Sunday, August 19, 2012

Nudie Cohn (Nuta Kotlyarenko) customizer of Bonnevilles to the western movie stars

Stars of the then popular western movies were no exception to the taste for extravagance in rolling stock. Indeed, with many of them having added a film career to their stardom as singers or rodeo performers were well used to glitz and glamour in their garb and extremes in what they drove. And indeed in the case of one Nudie Cohn who first put rhinestones on cowboys it was the same designer who decorated cowboys who also slathered their vehicles with western iconography. Silver six-shooters might be door handles or gear shift levers and silver dollars were imbedded in leather upholstery. Kiddie seats were little saddles. (All pre-seat belts and car seats obviously.)

 Nudie Cohn fled the anti-Semitism of the Ukraine as a pre-teen. A custom official in New York decreed that the shorter name was better for the lad's life in the new world than Nuta Kotlyarenko. He was probably right. Anyway, after wandering about the country, improving his English by going to western movies, Nudie ended up in the Hollywood area as a tailor and was soon turning his taste for westerns and an in-born imagination into fabulous costumes.

 Cars caught his fancy and since a publicity-aware General Motors favored him with a free Pontiac Bonneville every year to "dress", his Nudie Mobiles became as famous as his suits, boots and hats.

 Some seven or eight Nudie Mobiles may still be in running order. Certainly the best is one that Nudie presented to his friends and clients Roy Rogers and Dale Evans, two of the most popular country and western singers and "oater" stars ever. DeWayne Deck, a Denver business man with an eye for the unusual bought the car at a July 2010 auction when the Roy Rogers and Dale Evans museum closed its door in Branson, Mo. It was not that the stars had run out of fans so much as the fans had run out of mobility. The auction was a great success.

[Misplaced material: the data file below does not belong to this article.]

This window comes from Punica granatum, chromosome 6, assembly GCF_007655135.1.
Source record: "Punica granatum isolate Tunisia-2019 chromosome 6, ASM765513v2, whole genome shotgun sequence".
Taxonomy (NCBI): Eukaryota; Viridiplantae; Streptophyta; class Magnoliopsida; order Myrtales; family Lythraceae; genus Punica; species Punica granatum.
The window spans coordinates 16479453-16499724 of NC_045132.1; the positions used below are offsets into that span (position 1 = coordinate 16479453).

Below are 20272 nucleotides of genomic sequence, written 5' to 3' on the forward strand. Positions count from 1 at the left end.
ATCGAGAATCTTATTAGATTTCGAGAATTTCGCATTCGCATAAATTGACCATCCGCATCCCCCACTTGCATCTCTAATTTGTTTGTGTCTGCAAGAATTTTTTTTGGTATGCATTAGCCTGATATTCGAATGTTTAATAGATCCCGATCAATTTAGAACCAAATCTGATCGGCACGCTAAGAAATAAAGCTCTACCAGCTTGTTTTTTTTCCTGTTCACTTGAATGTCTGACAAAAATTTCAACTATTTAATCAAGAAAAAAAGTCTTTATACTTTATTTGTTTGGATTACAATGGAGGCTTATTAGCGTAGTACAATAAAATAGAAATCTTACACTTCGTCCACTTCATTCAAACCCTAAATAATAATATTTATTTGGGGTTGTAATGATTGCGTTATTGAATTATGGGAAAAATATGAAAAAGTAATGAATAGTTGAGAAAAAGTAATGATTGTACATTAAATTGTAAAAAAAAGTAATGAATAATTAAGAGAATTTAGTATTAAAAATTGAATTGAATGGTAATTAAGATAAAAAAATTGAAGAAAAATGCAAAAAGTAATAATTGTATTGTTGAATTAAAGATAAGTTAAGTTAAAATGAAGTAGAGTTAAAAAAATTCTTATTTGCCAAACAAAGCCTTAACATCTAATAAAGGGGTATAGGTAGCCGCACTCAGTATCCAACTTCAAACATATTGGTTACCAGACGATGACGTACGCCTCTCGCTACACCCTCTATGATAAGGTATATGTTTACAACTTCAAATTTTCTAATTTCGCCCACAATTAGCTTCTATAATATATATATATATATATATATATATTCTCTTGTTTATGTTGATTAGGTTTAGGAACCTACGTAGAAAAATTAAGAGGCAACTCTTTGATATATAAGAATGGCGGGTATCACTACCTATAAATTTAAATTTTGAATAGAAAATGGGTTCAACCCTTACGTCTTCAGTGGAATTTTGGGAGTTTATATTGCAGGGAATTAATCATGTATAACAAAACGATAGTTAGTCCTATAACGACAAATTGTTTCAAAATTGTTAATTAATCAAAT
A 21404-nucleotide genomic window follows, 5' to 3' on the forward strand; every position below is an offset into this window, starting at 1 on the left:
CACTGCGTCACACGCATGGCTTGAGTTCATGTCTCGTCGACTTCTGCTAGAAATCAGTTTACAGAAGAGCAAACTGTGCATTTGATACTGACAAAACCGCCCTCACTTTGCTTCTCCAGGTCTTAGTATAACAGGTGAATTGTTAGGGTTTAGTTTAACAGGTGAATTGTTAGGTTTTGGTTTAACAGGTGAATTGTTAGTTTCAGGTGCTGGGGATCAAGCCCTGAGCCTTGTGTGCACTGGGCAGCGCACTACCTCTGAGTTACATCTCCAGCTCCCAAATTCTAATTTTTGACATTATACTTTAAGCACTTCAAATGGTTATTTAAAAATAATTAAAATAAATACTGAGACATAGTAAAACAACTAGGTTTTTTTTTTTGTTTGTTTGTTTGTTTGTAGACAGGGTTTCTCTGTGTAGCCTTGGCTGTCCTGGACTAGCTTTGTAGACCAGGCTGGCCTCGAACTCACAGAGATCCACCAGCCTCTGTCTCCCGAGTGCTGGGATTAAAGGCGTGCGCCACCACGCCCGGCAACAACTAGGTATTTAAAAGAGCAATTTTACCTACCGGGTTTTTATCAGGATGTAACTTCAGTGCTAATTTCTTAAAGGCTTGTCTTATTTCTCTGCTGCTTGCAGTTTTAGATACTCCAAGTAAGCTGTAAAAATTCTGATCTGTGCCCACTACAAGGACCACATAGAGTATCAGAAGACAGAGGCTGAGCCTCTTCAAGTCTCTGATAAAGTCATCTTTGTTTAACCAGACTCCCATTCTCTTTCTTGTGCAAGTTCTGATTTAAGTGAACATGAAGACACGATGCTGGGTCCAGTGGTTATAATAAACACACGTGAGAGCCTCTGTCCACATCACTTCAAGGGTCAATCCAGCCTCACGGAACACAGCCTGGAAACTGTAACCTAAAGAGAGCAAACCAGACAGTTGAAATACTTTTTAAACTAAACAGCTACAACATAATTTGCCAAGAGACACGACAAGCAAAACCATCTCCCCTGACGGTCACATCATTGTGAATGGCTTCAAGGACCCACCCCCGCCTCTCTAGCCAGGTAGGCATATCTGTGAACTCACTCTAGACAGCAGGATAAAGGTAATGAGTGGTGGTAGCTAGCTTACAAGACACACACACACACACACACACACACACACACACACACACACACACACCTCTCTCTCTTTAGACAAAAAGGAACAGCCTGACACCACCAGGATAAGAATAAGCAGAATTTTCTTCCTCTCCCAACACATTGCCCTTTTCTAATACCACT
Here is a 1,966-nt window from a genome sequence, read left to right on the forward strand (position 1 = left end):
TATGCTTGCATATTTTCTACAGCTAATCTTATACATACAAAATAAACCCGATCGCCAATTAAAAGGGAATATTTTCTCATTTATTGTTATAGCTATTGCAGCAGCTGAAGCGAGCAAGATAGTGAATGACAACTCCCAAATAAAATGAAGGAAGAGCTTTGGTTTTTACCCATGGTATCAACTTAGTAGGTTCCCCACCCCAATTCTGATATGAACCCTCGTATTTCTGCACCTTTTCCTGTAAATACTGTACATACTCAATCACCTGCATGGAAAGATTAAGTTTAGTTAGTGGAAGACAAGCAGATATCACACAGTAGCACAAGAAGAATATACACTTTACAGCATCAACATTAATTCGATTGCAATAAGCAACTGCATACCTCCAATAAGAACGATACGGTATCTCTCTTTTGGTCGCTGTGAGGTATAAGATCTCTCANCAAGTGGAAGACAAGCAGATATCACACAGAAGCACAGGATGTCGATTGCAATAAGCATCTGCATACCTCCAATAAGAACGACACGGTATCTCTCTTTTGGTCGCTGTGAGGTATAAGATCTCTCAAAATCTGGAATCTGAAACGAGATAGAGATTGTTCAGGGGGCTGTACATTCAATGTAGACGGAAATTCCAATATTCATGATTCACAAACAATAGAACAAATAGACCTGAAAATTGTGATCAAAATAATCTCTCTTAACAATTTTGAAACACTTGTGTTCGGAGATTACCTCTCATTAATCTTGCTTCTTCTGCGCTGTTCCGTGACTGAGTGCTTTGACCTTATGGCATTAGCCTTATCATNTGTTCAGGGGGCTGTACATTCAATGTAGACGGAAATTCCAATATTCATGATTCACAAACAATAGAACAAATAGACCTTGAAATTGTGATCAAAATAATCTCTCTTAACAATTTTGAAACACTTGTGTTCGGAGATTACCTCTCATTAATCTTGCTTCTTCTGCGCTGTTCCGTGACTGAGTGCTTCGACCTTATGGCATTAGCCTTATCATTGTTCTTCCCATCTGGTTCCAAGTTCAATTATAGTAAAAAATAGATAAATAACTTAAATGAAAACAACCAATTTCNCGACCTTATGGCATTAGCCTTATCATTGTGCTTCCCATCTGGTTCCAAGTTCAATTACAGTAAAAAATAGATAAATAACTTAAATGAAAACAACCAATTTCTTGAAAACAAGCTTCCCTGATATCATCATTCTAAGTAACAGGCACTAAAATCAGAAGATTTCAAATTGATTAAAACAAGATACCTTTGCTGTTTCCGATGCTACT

DeWayne Deck knew what he wanted and what he wanted to pay for it. He made one bid and the world's most dramatic Bonneville was his for a total of $254,500. 

The Santa Fe Concorso tracked down the ex-Rogers and Evans car in Denver and invited its new owner to let it be one of three Cowboy Cars to be shown at the third edition of the Santa Fe Concorso. And thus its lane-wide steer horns mounted on the radiator will grace the greenery at the Club at Las Campanas Sept. 30.

 But not all cowboys in those days equated glamour with glitz. Call it perhaps a taste for exaggerated elegance; Tom Mix was attracted to the 1937 Cord 812 Phaeton with its unique coffin-nose and buttery color. It was just one of three made that was outfitted similarly (an exterior tire mount in the back for instance.) Bob White of Scottsdale AZ acquired his elegant Cowboy Car at a 2010 auction and oversaw a meticulous frame-off restoration before showing it at Amelia Island Concours of 2012. Bill Warner, founder of that fine Florida event 15 years ago said of the car: "The 812 Cord is rare, technologically advanced and extraordinarily desirable."

above article from

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